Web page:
These are the questions that physicist and philosopher Heinz von Foerster and journalist Bernhard Poerksen debate about in their conversations. Together, they explore the borders of our capacity for knowledge. They discuss the seeming objectivity of our sensual perception, the consequences of “truth terrorism” and the connections between knowledge and ethics, sight and insight.
Foerster was one of the original cyberneticians. This book is an in-depth conversation between him and Poerksen, a journalist, probing his early life, life under the Nazis, later life in the US, but mostly his systems thinking and ((alleged) lack of) epistemology.
As I was reading this, I was firmly agreeing with parts, firmly disagreeing with others, and going do what? with the rest. The main thrust of Foerster’s personal philosophy seems to be that he wants to be epistemology free. Since everything is mediated through the senses, nothing can be known with certainty, and having arguments about whether something is “right” or not is fruitless.
Although on the one hand this seems reasonable (I started writing “is clearly true”, but decided that was against the spirit of the passage itself), on the other hand, there are some things for which we at least have better evidence than others, even if that evidence is mediated through our senses and potentially unreliable. I have more evidence that I read this book (the notes I made while reading it, for example) than evidence that I understood it (the density of question marks in those notes, for example). We may be mistaken about the quality or provenance of the evidence (maybe somebody else made those notes; maybe I am hallucinating them), but if we treat everything on the same level, we would probably soon be hit by a car, or starve to death.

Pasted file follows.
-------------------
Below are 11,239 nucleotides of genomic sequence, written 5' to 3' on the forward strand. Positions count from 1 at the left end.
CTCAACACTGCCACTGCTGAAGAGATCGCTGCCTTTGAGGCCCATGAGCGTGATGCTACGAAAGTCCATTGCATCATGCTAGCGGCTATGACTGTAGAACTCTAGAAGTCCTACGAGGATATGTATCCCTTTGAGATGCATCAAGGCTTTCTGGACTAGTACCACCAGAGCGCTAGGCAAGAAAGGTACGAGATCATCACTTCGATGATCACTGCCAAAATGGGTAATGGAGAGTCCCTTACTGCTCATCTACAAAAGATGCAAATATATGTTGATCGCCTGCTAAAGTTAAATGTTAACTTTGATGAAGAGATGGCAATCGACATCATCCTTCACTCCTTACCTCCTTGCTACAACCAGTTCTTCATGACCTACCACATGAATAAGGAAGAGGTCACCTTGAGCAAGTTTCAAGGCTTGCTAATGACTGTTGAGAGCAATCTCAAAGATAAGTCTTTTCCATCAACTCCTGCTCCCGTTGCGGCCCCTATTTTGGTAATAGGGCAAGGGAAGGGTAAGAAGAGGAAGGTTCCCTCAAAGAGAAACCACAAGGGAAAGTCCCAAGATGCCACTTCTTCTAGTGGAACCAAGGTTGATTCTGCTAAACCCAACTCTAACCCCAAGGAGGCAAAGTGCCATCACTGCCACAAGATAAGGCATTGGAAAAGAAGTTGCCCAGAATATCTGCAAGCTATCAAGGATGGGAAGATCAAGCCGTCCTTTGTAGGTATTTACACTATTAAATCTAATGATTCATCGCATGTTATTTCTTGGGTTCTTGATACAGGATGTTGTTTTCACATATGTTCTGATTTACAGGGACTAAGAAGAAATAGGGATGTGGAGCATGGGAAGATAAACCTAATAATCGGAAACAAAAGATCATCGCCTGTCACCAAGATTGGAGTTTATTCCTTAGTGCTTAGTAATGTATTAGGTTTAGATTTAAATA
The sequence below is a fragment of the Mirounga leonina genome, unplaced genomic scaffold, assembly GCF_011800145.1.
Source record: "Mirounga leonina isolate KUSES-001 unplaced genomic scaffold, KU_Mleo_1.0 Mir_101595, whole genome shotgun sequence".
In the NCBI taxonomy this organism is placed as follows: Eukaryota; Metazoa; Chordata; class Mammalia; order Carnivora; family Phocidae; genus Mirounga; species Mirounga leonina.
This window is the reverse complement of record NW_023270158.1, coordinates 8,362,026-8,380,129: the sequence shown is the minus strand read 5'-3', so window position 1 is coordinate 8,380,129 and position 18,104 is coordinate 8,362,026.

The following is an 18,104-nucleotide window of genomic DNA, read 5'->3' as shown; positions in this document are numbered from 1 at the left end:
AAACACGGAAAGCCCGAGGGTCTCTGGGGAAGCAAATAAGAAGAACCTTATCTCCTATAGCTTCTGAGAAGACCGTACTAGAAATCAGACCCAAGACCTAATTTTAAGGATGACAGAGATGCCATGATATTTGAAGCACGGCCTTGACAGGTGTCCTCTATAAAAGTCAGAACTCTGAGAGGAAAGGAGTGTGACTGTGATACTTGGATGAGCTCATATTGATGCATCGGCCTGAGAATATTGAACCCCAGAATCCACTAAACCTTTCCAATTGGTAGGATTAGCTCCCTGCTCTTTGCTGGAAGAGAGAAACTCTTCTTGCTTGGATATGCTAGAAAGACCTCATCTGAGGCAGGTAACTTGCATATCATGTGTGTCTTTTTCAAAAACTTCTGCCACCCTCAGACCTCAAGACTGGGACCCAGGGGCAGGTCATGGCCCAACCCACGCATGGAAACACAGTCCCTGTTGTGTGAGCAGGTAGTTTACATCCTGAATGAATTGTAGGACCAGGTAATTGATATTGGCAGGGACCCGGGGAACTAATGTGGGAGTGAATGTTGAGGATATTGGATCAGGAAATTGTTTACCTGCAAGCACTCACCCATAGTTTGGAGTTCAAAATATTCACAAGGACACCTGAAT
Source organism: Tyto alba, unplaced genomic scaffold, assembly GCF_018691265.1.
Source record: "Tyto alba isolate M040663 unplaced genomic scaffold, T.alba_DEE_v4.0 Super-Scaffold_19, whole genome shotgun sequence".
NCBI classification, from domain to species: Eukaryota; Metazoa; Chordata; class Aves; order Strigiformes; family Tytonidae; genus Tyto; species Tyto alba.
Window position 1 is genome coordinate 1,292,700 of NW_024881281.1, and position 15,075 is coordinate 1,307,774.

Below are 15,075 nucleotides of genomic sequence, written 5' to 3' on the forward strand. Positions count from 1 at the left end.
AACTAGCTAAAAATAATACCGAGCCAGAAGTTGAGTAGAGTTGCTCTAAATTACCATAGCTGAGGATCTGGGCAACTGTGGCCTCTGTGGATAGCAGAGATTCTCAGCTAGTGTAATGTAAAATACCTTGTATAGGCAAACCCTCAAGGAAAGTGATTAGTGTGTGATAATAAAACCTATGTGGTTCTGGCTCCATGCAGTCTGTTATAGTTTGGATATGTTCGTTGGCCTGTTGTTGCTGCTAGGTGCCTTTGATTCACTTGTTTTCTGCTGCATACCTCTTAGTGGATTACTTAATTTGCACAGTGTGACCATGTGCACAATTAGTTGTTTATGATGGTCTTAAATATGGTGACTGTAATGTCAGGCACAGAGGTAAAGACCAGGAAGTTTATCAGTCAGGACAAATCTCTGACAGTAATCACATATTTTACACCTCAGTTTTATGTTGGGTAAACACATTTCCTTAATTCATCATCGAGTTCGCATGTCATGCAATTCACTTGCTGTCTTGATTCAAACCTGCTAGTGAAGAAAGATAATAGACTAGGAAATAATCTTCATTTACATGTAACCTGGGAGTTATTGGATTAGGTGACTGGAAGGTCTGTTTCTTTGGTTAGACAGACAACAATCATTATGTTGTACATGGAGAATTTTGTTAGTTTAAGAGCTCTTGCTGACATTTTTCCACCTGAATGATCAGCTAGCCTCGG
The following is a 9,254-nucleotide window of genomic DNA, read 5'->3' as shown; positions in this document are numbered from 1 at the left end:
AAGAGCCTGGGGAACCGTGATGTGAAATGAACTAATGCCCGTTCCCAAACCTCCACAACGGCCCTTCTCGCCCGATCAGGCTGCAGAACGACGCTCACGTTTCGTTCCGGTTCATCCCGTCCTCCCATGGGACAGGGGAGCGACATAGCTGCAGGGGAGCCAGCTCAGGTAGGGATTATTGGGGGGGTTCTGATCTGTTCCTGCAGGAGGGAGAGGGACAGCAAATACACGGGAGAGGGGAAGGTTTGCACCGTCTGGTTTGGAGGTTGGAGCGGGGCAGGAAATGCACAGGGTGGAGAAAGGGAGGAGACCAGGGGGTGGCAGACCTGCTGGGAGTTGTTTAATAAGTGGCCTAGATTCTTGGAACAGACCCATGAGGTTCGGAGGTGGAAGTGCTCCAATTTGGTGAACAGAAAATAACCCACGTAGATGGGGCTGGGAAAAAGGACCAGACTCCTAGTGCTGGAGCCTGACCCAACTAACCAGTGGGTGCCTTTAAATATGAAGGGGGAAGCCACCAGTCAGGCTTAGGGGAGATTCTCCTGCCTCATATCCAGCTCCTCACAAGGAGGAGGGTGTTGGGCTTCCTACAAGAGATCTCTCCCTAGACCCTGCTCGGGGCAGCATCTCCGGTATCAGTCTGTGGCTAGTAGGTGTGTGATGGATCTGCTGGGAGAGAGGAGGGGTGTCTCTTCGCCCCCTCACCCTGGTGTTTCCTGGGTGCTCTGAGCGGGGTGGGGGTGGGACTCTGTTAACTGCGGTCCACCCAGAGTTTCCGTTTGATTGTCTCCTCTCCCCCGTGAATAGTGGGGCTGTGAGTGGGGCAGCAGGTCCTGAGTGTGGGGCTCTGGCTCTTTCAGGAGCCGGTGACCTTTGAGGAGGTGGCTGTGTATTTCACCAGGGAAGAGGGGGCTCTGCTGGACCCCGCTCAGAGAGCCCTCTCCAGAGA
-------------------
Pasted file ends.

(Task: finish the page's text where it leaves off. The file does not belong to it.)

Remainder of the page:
And what do you say when your conversational partners asks why you think X, asks for that evidence? If you always say “Oh, I have no evidence, I just think X”, your partner will soon stop arguing with you; you have to lay out your evidence. But Foerster doesn’t seem interested in presenting evidence, only in engaging in dialogue. I’m not sure what the purpose of the dialogue is, in that case. (This is presumably one of the bits I have not understood.) It also assumes that the person you are in conversation with is arguing in good faith, which is not always the case.
Anyhow, there is a lot of this sort of discussion, but at one point Poerksen calls him a constructivist, and Foerster replies:
Umm. How can Foerster claim that the “fact” of him being born in Vienna is “established”, or that Poerksen is “correct”, if he doesn’t “have any epistemology at all”? At first, I assumed this was a going to be a little joke, but it was never picked up on.
Despite these occasions of apparent self-contradiction (and who doesn’t do that?), there is a lot of food for thought in here, and interesting material on the dawn of the cybernetic age.
Developed from a week-long conversation between the editors and von Foerster near the end of his life, this work playfully engages von Foerster in developing the difference his notion of second-order cybernetics makes for topics ranging from emergence, life, order, and thermodynamics to observation, recursion, cognition, perception, memory, and communication.
The book gives an English-speaking audience a new ease of access to the rich thought and generous spirit of this remarkable and protean thinker.